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The battle for Taylor Swift tickets was over before it even started. 

Millions of Swifties were eager to buy concert tickets after Taylor Swift’s release of Midnights only to be left without after Ticketmaster left them in endless queues and unresponsive web pages. 

The public sale was even canceled as the company claimed that demands were too high. 

This isn’t the first time Ticketmaster has caused fans unnecessary stress when buying concert tickets. For BTS’ “Permission to Dance Tour,” fans experienced the same struggles when presale codes refused to work and tickets sold out before the general sale. 

To be completely transparent, I ended up paying close to $500 for nosebleed tickets to see my favorite 7 men dance and sing their hearts out. 

Was it worth it? Yes. 

Would I do it again? Also yes, but I wish I wouldn’t have to. For Taylor’s tour, I didn’t even try, knowing how Ticketmaster treated me for BTS’ tour. 

Almost a year after that disaster, Ticketmaster has proven to fans that they do not care to fix their internal issues or make it easier for fans to see their favorite artists. 

“I am disappointed at how Ticketmaster handled the situation,” said sophomore psychology major Rameen Gaddi. “Ticketmaster is the problem. The company itself is a monopoly and there’s no way to hold them accountable as they get away with having high convenience fees and their dynamic pricing system.” 

One thing that made all of this a little better is how quick Taylor was to address the issue. In an Instagram post she said, “It’s truly amazing that 2.4 million people got tickets, but it really pisses me off that a lot of them feel like they went through several bear attacks to get them.”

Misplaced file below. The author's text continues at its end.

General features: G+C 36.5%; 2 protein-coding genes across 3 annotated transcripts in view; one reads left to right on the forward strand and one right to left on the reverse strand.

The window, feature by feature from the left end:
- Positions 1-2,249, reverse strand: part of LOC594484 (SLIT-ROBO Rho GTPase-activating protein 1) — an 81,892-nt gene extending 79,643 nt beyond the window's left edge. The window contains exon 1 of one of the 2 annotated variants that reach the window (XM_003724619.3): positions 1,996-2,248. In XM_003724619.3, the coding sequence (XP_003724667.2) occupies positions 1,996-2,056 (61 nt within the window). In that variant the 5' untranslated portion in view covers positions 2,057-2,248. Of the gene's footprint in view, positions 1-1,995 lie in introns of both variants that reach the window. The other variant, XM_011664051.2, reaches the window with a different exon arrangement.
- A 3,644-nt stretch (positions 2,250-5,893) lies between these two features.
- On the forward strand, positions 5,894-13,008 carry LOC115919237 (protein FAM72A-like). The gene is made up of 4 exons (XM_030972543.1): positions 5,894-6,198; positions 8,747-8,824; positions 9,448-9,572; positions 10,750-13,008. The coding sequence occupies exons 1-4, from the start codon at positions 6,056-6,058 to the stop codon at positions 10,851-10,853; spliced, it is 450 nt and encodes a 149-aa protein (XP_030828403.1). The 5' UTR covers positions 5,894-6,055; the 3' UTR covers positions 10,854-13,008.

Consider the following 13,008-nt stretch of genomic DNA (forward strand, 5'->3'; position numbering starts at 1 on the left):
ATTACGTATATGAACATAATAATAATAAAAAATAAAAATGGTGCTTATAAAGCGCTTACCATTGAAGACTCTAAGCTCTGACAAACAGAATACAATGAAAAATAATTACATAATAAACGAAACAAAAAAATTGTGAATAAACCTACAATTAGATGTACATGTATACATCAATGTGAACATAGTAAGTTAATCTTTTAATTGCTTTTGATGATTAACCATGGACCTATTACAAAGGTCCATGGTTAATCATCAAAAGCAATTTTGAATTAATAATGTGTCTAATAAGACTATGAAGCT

Taylor Swift fans have now brought a lawsuit against Ticketmaster alleging that they are a monopoly that has engaged in fraudulent practices that include price discrimination and price fixing. Only time will tell if things will actually change. 

Ticketmaster’s extraneous fees and terrible presale process have been the standard for years and I personally feel like it’ll take a couple more years to see any progress. 

This is the first time someone has taken legal action against Ticketmaster, so hope isn’t lost for those who want an easier process to see their artists on tour. 

For the Swifties who managed to get tickets, hold on to them like your life depends on it. For the Swifties who didn’t, don’t fret. Taylor will continue to keep having tours for her fans as long as there are fans to sing to. I’m 100% sure she’ll even find ways to hold tours in the afterlife so keep streaming Midnights and don’t lose hope. 

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